...if it wants to attract wealthy financiers - like him and his mates presumably.
In a frank (if disastrously-timed for the Government) interview, Lord Fink says that the tax-haven status of offshore destinations such as the Cayman Islands, Monaco and Lichtenstein helps them to attract investment that could otherwise be serviced out of the UK - if only George Osborne would do something about the pesky British tax code. ‘If you want to be a successful business and attract invisible earnings to the UK, you have to be based offshore’ Fink reckons.
Showing either a starling degree of political naivete or a penchant for poking wasps nests (MT will leave you to decide on that point, dear reader), Fink goes onto add ‘It’s a case where the Revenue has been penny wise and pound foolish. I have never understood it but it is something the Revenue has always been paranoid about.’
Crikey. Where has he been for the past four years? His own government is in the middle of a very high profile campaign against offshore tax avoidance which even Dave and wee Georgie have publicly backed. Even if it goes against their laissez faire grain, it’s easy to see why - the UK has £1tn of debt and we all have a part to play in clearing it. That behoves our leaders to inculcate a sense of common endeavour and equal treatment - special pleading by the finance industry, whilst hardly unexpected, doesn’t do much to achieve this. In fact it smacks of Leonora Hemsley’s famous quote that ‘Only the little people pay taxes.’ Especially when the pleader is such a senior figure in the party in question.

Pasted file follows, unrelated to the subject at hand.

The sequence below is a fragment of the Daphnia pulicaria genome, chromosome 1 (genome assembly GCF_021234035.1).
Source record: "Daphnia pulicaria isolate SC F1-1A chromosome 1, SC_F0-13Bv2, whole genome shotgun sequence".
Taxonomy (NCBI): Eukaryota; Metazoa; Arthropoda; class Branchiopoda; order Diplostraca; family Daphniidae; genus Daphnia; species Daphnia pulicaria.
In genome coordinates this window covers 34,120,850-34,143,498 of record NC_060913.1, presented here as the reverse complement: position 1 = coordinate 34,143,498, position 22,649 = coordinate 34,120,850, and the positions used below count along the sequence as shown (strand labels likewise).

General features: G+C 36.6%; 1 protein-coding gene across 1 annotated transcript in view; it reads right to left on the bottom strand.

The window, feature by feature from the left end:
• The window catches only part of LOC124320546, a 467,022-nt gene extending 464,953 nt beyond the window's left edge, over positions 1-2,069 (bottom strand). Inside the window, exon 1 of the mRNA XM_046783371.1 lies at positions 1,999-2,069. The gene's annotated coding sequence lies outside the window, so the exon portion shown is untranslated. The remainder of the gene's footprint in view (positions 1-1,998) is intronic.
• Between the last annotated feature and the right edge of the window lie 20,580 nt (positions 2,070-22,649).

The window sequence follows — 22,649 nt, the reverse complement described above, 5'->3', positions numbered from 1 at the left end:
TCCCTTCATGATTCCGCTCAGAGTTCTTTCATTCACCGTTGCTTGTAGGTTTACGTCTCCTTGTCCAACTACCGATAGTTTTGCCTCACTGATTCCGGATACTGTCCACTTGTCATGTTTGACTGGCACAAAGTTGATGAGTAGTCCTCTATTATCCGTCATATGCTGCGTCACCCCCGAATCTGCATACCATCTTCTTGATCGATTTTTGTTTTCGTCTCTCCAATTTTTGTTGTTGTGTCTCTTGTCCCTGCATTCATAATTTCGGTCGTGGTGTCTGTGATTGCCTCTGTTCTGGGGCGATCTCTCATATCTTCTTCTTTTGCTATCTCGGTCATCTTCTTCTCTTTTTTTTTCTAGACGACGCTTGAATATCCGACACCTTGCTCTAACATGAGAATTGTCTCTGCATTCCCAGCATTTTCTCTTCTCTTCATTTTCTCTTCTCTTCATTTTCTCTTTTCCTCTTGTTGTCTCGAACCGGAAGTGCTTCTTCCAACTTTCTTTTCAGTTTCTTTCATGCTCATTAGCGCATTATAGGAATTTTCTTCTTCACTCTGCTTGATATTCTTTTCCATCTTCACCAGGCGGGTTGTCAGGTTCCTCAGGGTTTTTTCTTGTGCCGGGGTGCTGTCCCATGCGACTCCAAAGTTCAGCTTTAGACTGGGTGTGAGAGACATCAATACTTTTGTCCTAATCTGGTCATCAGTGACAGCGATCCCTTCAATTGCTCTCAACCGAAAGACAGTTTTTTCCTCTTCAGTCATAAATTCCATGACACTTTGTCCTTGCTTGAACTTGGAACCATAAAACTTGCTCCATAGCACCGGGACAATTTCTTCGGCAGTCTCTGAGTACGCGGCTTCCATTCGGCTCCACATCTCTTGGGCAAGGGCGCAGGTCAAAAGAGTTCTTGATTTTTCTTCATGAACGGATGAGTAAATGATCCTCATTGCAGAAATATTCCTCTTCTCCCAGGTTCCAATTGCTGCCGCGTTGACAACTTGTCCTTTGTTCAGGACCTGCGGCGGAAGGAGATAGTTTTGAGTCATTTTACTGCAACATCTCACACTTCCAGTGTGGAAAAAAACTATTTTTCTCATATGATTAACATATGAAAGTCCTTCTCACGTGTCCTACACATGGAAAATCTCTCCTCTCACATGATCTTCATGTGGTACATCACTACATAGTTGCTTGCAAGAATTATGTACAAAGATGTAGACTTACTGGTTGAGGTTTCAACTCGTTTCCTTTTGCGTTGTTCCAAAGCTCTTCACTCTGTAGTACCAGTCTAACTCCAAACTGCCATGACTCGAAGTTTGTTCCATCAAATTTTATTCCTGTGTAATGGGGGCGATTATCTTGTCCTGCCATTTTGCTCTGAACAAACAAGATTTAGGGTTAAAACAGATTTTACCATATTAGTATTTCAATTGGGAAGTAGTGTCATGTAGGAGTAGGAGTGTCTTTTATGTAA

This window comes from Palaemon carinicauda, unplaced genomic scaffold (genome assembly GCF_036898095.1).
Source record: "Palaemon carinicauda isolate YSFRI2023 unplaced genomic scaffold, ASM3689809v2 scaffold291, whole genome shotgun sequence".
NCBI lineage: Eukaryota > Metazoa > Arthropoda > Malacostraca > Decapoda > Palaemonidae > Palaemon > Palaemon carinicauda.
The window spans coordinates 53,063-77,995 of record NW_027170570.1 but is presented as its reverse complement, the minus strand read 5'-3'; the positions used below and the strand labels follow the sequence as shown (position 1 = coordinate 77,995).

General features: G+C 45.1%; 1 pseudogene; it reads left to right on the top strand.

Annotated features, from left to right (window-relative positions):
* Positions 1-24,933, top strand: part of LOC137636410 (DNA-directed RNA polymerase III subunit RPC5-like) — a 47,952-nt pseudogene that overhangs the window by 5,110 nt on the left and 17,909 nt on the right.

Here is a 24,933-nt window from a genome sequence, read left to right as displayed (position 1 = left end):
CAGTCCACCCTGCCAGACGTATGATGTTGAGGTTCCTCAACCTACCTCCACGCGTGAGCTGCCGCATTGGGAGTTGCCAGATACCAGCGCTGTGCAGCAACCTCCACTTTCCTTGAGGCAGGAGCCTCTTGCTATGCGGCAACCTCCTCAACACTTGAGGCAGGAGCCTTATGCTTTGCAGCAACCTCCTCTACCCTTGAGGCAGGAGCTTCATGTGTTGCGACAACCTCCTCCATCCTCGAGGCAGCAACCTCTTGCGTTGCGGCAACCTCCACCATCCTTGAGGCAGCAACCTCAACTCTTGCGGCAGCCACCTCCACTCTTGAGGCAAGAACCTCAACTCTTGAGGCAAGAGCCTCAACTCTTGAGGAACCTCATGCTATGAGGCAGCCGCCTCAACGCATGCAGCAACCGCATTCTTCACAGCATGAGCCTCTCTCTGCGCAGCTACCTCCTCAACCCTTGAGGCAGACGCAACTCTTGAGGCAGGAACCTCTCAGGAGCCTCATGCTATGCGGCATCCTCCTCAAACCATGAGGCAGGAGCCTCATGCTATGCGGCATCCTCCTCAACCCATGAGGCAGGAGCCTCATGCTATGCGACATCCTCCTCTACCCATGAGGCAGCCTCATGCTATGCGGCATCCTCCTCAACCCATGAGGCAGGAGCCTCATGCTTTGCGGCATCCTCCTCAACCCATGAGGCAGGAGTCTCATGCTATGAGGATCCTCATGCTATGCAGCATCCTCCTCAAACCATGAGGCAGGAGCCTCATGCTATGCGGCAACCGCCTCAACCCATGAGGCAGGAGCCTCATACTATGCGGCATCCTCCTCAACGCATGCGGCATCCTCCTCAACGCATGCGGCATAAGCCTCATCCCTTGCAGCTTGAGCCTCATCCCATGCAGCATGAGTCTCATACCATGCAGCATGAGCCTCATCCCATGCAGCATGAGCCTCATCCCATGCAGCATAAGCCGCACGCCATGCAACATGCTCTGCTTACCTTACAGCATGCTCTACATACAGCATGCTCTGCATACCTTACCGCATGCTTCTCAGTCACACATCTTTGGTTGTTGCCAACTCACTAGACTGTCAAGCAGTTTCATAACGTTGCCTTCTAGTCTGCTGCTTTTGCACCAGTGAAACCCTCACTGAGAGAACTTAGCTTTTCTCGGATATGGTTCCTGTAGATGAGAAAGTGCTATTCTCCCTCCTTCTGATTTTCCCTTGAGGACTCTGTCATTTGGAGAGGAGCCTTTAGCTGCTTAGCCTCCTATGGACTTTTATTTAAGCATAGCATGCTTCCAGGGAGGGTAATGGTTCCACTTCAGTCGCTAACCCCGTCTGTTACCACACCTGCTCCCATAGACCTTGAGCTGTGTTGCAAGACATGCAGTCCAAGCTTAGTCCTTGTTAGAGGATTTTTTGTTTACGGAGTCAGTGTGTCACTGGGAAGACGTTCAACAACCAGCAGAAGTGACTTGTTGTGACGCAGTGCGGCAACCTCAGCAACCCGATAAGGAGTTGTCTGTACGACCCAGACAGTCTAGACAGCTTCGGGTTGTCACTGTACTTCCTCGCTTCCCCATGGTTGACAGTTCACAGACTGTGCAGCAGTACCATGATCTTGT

To be fair to Fink, he says that offshore vehicles often have nothing to do with tax evasion per se, but are rather a technicality necessary to the function of international investment funds because otherwise investors from one country end up paying tax in, and according to the rules of, another. Heaven forbid.
It’s exactly this kind of lowest-common-denominator pragmatism which accounts for the signal failure of the financial sector to rehabilitate its public standing since the fall of 2008. Decisions about what are socially acceptable and unacceptable ways to make a crust define a nation’s character and identity - just because money can be made this way somewhere in the world, does not mean that we should do it here. Sometimes the grown-up thing is to restrain oneself for the greater good.
Not much chance of Fink or his chums taking that message on board though. If this Government really was brave enough to indulge in some unpopular tax policies, far better to announce a five-year moratorium on Capital Gains Tax for start-up businesses. True, it would also result in a small number of people getting very rich, but unlike giving hedgies an onshore tax haven it would also stimulate growth and generate jobs and real wealth for the entire nation.